What Are Connected Cars and How Safe Are They?

The age of connected cars

Connected cars are no longer a thing of the future – the truth is that many of us are already driving one of these without realizing it. A connected car is a vehicle with internet connectivity and the ability to send and receive data. Since cars have been equipped with Bluetooth and GPS connections since long ago, the transition to internet connectivity is not as noticeable. Vehicles are generally connected in two ways: embedded and tethered. Cars with embedded internet connectivity come equipped with a built-in antenna and chipset to access the internet directly. On the other hand, cars with tethered connectivity connect to another device (i.e. smartphone) to borrow its internet connection.

Prevalent features of connected cars

Some connected features have already become prevalent in most newly manufactured cars. Take the navigation system, for example, a GPS navigation without an internet connection would not be able to provide any real-time information, and tend to show a significant lag at detecting locations. Many of the navigation systems today come equipped with embedded internet connectivity and provide real-time updates on all kinds of information including traffic jams, accidents, prices of nearby gas stations, and weather conditions. Another common feature of cars today is smartphone integration. Almost every vehicle sold in 2020 has Android Auto and Apple CarPlay as available options. This feature allows you to integrate your Android and iOS smartphones with the infotainment system so that you can access the contents of your phone through the infotainment screen. Car buyers today increasingly look for these convenience features for their new car. The infotainment system has become just as important a decision factor as the engine.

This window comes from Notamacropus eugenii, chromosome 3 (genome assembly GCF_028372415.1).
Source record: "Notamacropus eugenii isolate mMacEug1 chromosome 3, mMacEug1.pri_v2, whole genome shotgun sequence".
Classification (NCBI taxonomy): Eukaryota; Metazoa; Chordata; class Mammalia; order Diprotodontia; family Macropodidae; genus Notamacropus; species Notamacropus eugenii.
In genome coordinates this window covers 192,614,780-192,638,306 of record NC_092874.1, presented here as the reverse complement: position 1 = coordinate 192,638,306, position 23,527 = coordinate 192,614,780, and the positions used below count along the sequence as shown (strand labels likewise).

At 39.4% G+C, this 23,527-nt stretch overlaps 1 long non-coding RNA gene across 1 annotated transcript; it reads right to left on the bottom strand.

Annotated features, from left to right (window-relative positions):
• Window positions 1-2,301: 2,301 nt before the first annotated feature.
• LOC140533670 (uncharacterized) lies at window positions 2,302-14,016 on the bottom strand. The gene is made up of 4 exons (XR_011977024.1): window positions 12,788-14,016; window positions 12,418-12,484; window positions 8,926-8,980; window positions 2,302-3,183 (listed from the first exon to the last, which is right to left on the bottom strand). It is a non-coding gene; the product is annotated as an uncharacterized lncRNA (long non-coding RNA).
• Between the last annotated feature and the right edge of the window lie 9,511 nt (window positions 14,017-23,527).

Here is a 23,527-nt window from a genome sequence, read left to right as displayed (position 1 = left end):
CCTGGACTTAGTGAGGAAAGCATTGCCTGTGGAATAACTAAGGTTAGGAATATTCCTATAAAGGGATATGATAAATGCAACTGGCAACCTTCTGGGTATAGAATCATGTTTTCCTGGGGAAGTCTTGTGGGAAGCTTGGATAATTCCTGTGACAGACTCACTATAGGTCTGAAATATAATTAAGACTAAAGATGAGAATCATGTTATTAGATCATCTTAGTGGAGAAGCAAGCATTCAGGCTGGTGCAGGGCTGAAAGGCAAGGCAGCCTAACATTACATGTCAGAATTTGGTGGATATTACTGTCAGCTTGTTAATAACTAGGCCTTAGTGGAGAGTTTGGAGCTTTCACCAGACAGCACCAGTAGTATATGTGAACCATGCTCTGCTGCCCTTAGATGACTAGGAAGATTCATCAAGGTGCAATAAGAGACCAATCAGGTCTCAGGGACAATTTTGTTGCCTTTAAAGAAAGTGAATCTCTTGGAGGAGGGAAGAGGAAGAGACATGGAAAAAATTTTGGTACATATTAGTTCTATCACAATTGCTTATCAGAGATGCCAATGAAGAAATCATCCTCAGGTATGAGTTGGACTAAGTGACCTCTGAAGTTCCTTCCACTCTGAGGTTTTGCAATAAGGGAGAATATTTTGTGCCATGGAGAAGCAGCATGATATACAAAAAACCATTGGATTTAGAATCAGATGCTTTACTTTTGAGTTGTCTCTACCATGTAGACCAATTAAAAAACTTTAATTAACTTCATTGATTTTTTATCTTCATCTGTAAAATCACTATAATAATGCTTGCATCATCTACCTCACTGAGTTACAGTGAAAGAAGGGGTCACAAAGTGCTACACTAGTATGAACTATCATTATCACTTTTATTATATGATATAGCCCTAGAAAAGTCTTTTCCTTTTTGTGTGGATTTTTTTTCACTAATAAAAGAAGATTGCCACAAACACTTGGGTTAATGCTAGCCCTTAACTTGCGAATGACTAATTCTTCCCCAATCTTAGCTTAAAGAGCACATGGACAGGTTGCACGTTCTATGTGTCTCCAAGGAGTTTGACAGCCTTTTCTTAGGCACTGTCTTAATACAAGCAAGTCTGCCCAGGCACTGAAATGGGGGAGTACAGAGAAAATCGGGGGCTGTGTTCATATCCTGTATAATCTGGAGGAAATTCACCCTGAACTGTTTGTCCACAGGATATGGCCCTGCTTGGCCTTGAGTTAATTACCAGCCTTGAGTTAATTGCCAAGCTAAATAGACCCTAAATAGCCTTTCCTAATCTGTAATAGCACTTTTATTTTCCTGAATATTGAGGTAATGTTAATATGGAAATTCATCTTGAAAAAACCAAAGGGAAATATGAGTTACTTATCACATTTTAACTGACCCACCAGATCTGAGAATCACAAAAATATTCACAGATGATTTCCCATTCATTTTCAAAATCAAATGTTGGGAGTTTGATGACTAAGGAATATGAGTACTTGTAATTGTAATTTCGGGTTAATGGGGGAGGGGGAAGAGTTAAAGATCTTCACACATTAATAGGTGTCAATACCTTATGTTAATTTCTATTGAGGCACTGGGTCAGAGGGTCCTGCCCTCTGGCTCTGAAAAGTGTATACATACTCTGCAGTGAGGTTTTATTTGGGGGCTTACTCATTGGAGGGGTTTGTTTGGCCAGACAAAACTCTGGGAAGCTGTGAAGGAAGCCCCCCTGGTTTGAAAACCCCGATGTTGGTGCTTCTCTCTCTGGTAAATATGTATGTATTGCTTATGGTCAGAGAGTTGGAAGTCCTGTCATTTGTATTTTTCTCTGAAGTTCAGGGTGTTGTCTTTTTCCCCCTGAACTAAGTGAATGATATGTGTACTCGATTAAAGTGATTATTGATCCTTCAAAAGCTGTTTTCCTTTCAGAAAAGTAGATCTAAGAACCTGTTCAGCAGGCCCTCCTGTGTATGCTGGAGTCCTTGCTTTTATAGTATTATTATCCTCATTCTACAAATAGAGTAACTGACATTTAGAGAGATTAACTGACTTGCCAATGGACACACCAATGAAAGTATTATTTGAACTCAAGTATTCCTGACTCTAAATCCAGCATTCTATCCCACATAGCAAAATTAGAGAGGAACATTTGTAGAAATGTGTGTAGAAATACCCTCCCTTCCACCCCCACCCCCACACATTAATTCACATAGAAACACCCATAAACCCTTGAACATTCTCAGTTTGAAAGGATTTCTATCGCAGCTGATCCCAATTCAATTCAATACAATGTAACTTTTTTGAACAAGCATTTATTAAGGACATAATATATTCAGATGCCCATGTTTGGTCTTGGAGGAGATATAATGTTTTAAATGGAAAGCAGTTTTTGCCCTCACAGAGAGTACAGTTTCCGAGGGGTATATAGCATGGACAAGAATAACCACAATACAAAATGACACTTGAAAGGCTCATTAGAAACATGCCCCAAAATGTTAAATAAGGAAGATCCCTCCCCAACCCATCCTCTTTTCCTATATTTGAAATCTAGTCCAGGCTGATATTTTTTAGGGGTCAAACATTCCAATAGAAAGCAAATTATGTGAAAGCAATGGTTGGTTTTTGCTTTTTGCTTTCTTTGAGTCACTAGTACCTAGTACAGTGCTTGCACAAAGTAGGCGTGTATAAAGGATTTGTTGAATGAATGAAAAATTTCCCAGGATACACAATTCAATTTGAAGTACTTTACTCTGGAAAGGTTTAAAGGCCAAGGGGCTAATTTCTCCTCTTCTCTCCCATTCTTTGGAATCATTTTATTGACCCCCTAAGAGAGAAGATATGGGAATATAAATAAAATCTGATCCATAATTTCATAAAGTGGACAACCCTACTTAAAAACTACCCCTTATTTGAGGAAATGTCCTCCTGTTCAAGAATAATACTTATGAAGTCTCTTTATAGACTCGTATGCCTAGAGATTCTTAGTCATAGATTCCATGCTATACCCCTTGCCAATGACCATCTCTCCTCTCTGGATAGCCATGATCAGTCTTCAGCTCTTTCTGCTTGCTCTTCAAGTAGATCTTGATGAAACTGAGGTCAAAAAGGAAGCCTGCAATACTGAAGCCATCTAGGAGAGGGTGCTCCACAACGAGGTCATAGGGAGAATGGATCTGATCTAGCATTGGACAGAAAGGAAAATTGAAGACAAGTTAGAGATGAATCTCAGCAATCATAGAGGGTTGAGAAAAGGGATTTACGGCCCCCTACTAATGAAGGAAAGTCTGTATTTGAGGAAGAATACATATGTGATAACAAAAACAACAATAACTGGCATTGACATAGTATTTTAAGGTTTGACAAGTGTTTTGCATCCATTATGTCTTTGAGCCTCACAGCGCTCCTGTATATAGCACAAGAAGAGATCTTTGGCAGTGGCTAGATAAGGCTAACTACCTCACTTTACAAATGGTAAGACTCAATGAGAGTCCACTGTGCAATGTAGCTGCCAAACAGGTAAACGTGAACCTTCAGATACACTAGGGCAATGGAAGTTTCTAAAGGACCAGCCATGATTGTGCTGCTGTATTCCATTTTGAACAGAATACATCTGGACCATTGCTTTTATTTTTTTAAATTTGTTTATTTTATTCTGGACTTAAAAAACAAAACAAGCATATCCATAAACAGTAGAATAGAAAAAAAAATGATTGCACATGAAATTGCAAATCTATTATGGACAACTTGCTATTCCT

The future of connected cars

So far, internet connectivity for vehicles only seems to be a fancy add-on feature for entertainment purposes. Meanwhile, we are at a transition phase where internet connectivity is gradually becoming a necessity. With increased coverage of 5G infrastructure, autonomous driving with preventative safety features will soon kick in as the new standard, making our transportation system smarter. A smart transportation network is sophistically interconnected. Not only will vehicles be connected to our smartphones (vehicle-to-device, V2D), vehicles will connect and communicate with other vehicles on the road (V2V), with pedestrians (V2P), with infrastructures (V2I), and with the power grid while charging (V2G). All these connections are part of the vehicle-to-everything (V2X) network. How do these connections help? A vehicle in the V2X network would be able to automatically avoid physical contact with other vehicles, follow speed limits, and stop at traffic lights, without the need for manual intervention. Indeed, we are still a few steps away from full automation because it requires the active involvement of multiple parties, including governments. Nevertheless, starting from the high-end market, semi-autonomous vehicles will soon dominate our roads.

Click here to see how autonomous driving is classified and which stage your car is at.

Are connected cars safe?